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Appeal to help Julie

Julie has severe mental and physical illness.
She has had NHS tests but has not been  given any appropriate treatment, and now with the corona virus it could be years before the NHS is up to speed again.
She needs help now, her depression is at a seriously low state, she needs a lot of help to overcome the issues she has following a terrible childhood and trauma that in the end stopped her working 18 years ago and she needs treatment so she can eat solid food again.
Her depression is always worse during the winter, She has never been this bad at this time of year, I am really worried what this winter plus the extra worries caused by the virus and the way many people are acting will cause. 
I want to give her some good news about some treatment before Autumn.


This photo is nearly 20 years old.
Julie does not like having her photo taken. That’s Danny her dog, apart from me he was her only friend. Dan died four years ago when he was 18 years old, Julie still has not got over the loss of her best friend.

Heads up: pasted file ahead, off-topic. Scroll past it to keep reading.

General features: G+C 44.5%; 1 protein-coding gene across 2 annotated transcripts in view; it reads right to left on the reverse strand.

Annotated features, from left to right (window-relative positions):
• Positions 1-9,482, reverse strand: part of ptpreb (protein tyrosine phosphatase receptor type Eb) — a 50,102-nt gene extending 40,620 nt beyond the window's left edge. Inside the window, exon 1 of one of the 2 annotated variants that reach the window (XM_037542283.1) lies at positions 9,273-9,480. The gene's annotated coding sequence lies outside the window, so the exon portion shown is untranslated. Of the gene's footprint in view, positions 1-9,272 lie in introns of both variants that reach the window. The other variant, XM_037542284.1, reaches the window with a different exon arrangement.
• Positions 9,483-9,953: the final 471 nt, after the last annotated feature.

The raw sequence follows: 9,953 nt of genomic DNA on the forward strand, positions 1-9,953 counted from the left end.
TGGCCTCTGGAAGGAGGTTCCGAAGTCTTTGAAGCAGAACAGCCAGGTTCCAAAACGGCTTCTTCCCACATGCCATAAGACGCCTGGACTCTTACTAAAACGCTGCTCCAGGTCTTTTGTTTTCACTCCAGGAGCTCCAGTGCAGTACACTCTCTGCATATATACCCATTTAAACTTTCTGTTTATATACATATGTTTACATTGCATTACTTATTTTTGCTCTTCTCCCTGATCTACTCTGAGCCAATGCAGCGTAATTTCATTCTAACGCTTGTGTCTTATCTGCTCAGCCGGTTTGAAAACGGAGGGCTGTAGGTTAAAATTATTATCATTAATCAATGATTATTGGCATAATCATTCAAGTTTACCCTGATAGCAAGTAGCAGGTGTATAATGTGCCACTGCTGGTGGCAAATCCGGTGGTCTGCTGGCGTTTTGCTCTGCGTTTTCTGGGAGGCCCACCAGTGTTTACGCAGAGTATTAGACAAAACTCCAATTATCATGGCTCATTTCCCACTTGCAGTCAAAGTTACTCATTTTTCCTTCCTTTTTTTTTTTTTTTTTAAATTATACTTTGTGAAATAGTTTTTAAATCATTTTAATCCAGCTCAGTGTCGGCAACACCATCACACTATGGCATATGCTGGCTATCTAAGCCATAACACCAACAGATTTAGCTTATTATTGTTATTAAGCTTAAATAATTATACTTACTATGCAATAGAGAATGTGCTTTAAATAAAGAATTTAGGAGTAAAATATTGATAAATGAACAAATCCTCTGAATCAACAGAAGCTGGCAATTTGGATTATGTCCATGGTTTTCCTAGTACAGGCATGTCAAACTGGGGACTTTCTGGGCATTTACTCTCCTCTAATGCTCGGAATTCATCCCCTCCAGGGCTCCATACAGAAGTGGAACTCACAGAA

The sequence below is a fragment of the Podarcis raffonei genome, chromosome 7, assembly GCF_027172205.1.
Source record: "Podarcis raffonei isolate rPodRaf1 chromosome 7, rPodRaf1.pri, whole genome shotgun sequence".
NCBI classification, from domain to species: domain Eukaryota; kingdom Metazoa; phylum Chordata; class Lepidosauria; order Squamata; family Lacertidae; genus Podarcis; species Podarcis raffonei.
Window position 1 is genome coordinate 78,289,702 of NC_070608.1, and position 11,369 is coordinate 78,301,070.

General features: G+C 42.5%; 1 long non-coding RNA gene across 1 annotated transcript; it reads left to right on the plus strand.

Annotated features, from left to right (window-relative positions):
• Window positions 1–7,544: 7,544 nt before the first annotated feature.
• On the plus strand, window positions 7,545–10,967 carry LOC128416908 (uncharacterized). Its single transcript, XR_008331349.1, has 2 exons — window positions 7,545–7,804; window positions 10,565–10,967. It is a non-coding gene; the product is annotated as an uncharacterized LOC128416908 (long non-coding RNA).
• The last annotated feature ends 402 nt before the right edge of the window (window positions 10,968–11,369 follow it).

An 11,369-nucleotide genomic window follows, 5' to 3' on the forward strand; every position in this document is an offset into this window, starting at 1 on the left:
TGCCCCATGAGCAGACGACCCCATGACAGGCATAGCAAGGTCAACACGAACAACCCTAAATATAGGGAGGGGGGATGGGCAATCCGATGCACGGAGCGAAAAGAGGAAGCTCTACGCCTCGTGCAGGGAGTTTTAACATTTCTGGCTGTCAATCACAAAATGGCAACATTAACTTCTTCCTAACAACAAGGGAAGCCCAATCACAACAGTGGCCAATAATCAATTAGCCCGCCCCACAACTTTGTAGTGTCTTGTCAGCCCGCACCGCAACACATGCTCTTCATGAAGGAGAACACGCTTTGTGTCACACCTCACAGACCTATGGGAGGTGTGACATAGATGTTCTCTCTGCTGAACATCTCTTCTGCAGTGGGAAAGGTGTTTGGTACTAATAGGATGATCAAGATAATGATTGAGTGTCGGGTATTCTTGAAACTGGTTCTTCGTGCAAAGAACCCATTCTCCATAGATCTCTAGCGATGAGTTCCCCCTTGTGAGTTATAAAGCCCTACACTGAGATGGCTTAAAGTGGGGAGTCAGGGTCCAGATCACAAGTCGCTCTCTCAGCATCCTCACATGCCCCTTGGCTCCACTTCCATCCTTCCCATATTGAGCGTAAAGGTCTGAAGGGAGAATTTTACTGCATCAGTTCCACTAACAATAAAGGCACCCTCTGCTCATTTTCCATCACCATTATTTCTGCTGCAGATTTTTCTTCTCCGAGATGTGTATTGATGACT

Julie has severe mental and physical disabilities which are a result of a terrible history of abuse and of being let down by everyone.

  • She was adopted into an awful family in the East End of London.
  • She was raped and physically abused by an older brother.
  • She was ignored by her parents as they had no love for the children and seemed to just want an easy life.
  • She was not even looked after when when the brother broke Julies bones and scalded her.
  •  She was let down by the Police, Social Services and even the NHS who should have reported the injuries

The broken bones and the scars from scalding and the violence are not visible – but the mental scars the memories, the terror, anxiety and constant fear still remain.